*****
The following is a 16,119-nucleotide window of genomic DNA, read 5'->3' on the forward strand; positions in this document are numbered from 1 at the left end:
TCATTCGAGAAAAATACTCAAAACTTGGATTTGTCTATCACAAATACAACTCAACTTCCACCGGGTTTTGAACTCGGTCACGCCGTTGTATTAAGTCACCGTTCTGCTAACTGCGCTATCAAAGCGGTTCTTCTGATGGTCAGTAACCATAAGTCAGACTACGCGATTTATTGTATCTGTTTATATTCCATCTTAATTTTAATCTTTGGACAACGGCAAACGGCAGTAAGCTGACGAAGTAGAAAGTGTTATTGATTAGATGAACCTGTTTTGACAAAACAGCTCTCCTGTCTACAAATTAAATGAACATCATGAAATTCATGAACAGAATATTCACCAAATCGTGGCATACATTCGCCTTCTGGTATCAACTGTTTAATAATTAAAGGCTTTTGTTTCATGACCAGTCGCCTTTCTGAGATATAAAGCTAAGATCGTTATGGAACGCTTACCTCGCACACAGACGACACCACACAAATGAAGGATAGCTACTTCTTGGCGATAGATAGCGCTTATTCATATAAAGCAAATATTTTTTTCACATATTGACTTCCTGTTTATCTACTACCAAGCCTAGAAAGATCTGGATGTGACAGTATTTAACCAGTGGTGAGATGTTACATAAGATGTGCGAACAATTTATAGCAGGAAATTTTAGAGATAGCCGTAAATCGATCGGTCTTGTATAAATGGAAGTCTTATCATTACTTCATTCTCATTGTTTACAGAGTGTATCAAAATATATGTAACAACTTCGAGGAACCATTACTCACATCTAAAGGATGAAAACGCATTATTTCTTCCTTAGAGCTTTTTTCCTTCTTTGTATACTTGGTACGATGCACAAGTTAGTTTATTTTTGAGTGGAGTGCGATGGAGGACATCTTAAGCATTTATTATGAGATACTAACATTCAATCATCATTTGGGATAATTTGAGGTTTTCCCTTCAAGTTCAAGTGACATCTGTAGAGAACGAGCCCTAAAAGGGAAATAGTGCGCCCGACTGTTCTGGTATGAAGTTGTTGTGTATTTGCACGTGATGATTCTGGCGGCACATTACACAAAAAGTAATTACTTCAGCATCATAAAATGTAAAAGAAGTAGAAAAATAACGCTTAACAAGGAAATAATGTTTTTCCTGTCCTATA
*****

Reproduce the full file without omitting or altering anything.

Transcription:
The following is a 16,119-nucleotide window of genomic DNA, read 5'->3' on the forward strand; positions in this document are numbered from 1 at the left end:
TCATTCGAGAAAAATACTCAAAACTTGGATTTGTCTATCACAAATACAACTCAACTTCCACCGGGTTTTGAACTCGGTCACGCCGTTGTATTAAGTCACCGTTCTGCTAACTGCGCTATCAAAGCGGTTCTTCTGATGGTCAGTAACCATAAGTCAGACTACGCGATTTATTGTATCTGTTTATATTCCATCTTAATTTTAATCTTTGGACAACGGCAAACGGCAGTAAGCTGACGAAGTAGAAAGTGTTATTGATTAGATGAACCTGTTTTGACAAAACAGCTCTCCTGTCTACAAATTAAATGAACATCATGAAATTCATGAACAGAATATTCACCAAATCGTGGCATACATTCGCCTTCTGGTATCAACTGTTTAATAATTAAAGGCTTTTGTTTCATGACCAGTCGCCTTTCTGAGATATAAAGCTAAGATCGTTATGGAACGCTTACCTCGCACACAGACGACACCACACAAATGAAGGATAGCTACTTCTTGGCGATAGATAGCGCTTATTCATATAAAGCAAATATTTTTTTCACATATTGACTTCCTGTTTATCTACTACCAAGCCTAGAAAGATCTGGATGTGACAGTATTTAACCAGTGGTGAGATGTTACATAAGATGTGCGAACAATTTATAGCAGGAAATTTTAGAGATAGCCGTAAATCGATCGGTCTTGTATAAATGGAAGTCTTATCATTACTTCATTCTCATTGTTTACAGAGTGTATCAAAATATATGTAACAACTTCGAGGAACCATTACTCACATCTAAAGGATGAAAACGCATTATTTCTTCCTTAGAGCTTTTTTCCTTCTTTGTATACTTGGTACGATGCACAAGTTAGTTTATTTTTGAGTGGAGTGCGATGGAGGACATCTTAAGCATTTATTATGAGATACTAACATTCAATCATCATTTGGGATAATTTGAGGTTTTCCCTTCAAGTTCAAGTGACATCTGTAGAGAACGAGCCCTAAAAGGGAAATAGTGCGCCCGACTGTTCTGGTATGAAGTTGTTGTGTATTTGCACGTGATGATTCTGGCGGCACATTACACAAAAAGTAATTACTTCAGCATCATAAAATGTAAAAGAAGTAGAAAAATAACGCTTAACAAGGAAATAATGTTTTTCCTGTCCTATA